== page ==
Daily Israel Report

Phillippines and Japan Announce Coast Guard Cooperation

An overbearing China is triggering regional responses. The entente between Manila and Japan is the latest.
By Amiel Ungar
First Publish: 9/28/2011, 3:30 AM

The Philippines has denied that the summit between President Benito Aquino III and his Japanese host Prime Minister Yoshiko Noda was in reality a "shopping trip" for allies against China. This denial rings hollow.

The Philippines are embroiled with China in a territorial dispute over what Manila calls the West Philippines Sea and China refers to as the South China Sea. Both countries claim the Spratly Islands that may be rich in oil and gas deposits.

Japan has a similar territorial dispute with China as does Vietnam. The smaller countries are attempting to band together and bring in outside muscle in the form of the United States, India and Japan.

As a result of the current summit, Japan has committed to help the Philippines with its "Coast watch program that will upgrade the Philippines Coast Guard . Present Aquino thanked his hosts:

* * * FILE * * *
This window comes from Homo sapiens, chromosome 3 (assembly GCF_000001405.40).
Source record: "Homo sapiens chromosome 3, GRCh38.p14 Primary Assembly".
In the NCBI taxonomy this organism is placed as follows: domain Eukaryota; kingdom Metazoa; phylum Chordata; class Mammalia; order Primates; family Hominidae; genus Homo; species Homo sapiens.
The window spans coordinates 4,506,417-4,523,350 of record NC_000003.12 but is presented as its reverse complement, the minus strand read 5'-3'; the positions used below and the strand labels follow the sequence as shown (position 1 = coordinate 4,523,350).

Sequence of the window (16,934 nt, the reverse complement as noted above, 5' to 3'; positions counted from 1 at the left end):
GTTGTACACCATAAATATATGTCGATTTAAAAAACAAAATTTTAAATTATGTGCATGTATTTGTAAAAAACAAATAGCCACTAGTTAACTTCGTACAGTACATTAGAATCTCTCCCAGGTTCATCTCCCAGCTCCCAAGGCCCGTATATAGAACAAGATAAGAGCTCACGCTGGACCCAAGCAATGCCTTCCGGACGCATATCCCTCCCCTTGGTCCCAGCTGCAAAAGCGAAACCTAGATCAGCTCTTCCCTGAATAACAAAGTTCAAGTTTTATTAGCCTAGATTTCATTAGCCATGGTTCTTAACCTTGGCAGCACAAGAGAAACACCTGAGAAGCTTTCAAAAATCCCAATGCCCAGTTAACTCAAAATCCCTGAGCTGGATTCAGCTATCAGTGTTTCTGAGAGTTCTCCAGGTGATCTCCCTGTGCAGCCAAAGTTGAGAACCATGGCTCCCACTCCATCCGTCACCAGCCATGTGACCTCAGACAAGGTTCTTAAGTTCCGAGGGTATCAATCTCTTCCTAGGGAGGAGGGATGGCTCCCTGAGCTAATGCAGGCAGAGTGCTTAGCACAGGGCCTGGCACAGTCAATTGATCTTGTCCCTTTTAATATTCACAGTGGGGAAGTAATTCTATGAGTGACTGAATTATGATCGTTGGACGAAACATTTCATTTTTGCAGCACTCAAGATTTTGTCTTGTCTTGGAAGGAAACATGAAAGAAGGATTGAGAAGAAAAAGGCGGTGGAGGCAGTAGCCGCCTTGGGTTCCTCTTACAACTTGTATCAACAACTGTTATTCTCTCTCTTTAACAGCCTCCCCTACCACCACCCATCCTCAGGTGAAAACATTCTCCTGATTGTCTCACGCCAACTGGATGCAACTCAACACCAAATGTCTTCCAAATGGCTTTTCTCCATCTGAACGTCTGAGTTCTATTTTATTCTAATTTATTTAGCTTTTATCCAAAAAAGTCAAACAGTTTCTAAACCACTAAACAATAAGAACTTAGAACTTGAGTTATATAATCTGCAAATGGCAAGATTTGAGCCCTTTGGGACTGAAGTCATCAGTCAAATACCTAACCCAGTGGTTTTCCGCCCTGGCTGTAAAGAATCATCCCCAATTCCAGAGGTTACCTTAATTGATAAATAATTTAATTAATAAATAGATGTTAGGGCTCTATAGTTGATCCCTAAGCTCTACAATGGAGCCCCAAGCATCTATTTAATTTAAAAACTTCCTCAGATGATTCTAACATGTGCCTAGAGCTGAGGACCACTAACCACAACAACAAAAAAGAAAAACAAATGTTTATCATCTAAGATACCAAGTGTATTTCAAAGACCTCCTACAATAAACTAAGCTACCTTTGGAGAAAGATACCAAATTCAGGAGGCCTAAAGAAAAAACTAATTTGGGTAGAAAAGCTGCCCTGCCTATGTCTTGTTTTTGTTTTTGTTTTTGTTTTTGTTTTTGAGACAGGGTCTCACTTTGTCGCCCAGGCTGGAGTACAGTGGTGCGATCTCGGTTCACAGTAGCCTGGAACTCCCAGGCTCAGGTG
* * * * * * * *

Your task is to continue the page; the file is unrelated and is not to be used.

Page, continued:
"I convey the Philippines' appreciation for Japan's capacity building assistance for the Philippine Coast Guard in terms of training and equipment, which boosts its ability to watch over our extensive coastlines.".

The cooperation will also include the dispatch of Japanese Coast Guard patrol vessels to the Philippines to help train the Philippines Navy vessels.

Prime Minister Noda told his guests "we share with the Philippines the basic sense of values as well as strategic interest."

The Japanese employ the term "shared values" to distinguish democratic countries from China which exhibits different values.

The Japanese Prime Minister also announced a deepening of military ties:

"We've agreed on frequent dialogue between top leaders and ministers, launch of vice-ministerial strategic talks, and strengthening of cooperation between maritime safety authorities and defense authorities."

The Philippines press claims that Japan, after the closure of its nuclear reactors, had become even more intent on ensuring free and safe passage in the West Philippines Sea for its oil supplies.

The Philippines do not believe that China should view the summit as a provocation because all countries in the region had an interest in a regional peaceful solution to the problem of free and safe passage in the seas.